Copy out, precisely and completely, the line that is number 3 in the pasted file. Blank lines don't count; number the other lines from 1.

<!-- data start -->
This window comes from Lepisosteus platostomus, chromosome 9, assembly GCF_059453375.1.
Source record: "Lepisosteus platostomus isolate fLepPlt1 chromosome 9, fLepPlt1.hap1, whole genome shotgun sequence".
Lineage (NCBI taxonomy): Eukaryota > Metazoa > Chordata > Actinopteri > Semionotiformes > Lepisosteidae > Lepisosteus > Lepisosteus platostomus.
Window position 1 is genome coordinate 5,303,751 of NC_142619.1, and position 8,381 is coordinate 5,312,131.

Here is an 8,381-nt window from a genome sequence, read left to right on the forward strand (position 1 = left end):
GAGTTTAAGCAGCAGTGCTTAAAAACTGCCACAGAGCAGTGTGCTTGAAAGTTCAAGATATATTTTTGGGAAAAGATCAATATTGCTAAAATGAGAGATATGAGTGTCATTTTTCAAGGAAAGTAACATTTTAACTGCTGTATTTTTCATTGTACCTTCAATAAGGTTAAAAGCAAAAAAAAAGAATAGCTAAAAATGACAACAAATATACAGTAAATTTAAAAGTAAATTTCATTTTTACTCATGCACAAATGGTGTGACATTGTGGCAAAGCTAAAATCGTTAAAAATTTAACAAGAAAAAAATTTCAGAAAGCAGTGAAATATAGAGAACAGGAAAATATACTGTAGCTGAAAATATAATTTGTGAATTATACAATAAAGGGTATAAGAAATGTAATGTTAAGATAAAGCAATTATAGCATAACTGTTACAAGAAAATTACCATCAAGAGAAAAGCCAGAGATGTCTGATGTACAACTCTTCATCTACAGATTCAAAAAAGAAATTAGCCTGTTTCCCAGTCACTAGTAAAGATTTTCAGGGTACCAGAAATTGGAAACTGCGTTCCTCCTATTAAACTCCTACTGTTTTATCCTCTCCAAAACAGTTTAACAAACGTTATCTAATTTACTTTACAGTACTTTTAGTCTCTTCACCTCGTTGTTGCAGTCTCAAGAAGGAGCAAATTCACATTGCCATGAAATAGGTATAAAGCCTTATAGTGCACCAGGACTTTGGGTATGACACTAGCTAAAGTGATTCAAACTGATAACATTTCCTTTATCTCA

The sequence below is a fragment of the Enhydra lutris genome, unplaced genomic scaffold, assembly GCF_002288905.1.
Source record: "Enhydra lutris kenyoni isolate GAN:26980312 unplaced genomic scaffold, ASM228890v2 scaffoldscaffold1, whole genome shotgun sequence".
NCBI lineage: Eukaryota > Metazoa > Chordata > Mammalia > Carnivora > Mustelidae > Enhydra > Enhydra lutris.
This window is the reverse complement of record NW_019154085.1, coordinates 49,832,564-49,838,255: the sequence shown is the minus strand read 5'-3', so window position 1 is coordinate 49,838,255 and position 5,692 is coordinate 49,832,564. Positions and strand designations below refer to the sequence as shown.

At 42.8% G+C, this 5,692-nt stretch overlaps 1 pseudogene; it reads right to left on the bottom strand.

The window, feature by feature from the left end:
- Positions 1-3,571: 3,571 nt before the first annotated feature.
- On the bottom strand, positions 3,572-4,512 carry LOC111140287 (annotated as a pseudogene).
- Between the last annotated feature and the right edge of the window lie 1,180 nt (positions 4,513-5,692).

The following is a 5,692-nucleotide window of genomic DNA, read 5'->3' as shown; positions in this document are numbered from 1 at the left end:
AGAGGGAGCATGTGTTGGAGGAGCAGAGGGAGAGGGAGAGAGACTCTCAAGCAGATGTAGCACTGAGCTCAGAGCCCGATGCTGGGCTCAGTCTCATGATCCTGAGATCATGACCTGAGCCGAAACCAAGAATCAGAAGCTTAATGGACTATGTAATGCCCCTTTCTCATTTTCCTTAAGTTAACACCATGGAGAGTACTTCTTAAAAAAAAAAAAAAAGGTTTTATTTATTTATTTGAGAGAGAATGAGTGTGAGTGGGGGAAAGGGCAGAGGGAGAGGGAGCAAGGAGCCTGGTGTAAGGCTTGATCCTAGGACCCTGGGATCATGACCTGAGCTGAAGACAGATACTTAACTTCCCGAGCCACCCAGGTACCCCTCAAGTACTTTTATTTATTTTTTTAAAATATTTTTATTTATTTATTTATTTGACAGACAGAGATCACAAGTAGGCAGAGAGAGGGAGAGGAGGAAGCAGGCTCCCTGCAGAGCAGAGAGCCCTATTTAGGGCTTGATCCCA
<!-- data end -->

Lineage (NCBI taxonomy): Eukaryota > Metazoa > Chordata > Actinopteri > Semionotiformes > Lepisosteidae > Lepisosteus > Lepisosteus platostomus.